Economic Injury Disaster Loans (or EIDLs for short) are for small businesses in declared disaster areas who have suffered substantial economic injury as defined by the business being unable to meet its obligations and pay necessary expenses. The SBA can provide up to $2 million in assistance and stated that the loans can be used “to pay fixed debts, payroll, accounts payable, and other bills that can’t be paid because of the disaster’s impact.”
The interest rates on these loans is 3.75% for small businesses without available credit elsewhere (the interest rate for nonprofits is 2.75%), the terms do not exceed 30 years, and the repayment terms are based on your ability to repay the loan.
Unlike traditional SBA loans—which are provided by banks and partially guaranteed by the government—Economic Injury Disaster Loans are offered through the SBA.
Learn more about how to apply for a coronavirus business loan here.
Income Tax Filing and Payment Deferment
Treasury Secretary Steven Mnuchin announced on March 20 that Tax Day will be moved from April 15 to July 15, a 90-day postponement that will allow individuals and businesses more time to file their taxes, as well as make tax payments.
Specifically, individuals who owe $1 million or less and corporations that owe $10 million or less have an extra 90 days to pay the taxes they owe for 2019. This covers many pass-through entities and small businesses.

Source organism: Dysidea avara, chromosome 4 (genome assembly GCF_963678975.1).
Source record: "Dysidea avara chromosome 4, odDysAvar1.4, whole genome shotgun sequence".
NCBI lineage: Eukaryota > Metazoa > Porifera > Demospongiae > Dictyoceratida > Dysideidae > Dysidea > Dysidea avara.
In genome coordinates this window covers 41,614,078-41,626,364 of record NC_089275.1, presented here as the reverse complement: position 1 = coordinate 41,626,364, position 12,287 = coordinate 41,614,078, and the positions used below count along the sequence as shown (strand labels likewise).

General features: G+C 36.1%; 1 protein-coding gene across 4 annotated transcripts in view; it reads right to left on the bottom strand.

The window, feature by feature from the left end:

If you are owed a refund, you should file your taxes as soon as possible; that way you’ll receive your refund as soon as possible. According to the IRS, most tax refunds are still being issued within 21 days.
If you don’t think you will be owed a refund, it’s best to take the extra time you’ve been given to hold on to your capital without paying penalties or interest.
It’s best to consult with your CPA on the next steps.
Payroll Tax Relief
Trump is also asking Congress to provide immediate payroll tax relief. It’s even been reported in some places that he’s looking for a 0% payroll tax rate that would last through 2020.
In order for this to affect you and your business, it must be approved by Congress. The likelihood of this occurring is still up in the air. If it does pass, it is unknown how large the cut would be.
As a reminder, payroll taxes include the 6.2% employees pay of their gross annual income up to $137,700 for Social Security, as well as the 6.2% tax you pay as the employer. Additionally, it includes the 1.45% employees pay for Medicare taxes and the 1.45% you pay as the employer. For wages paid in excess of $200,000 for single filers or $250,000 for joint filers, there is a Medicare surtax of 0.9% for the employee only. Finally, you as the employer pay a federal unemployment tax of 6% on wages up to $7,000. In some states, there is also a state unemployment tax, but that would not be eligible in this scenario.
As you can see, there are still many points on which we are waiting for clarification or for a decision from Congress. As changes are made, we will update this page. Feel free to reach out to the Fundera team with any questions or coverage you’d like to see at firstname.lastname@example.org.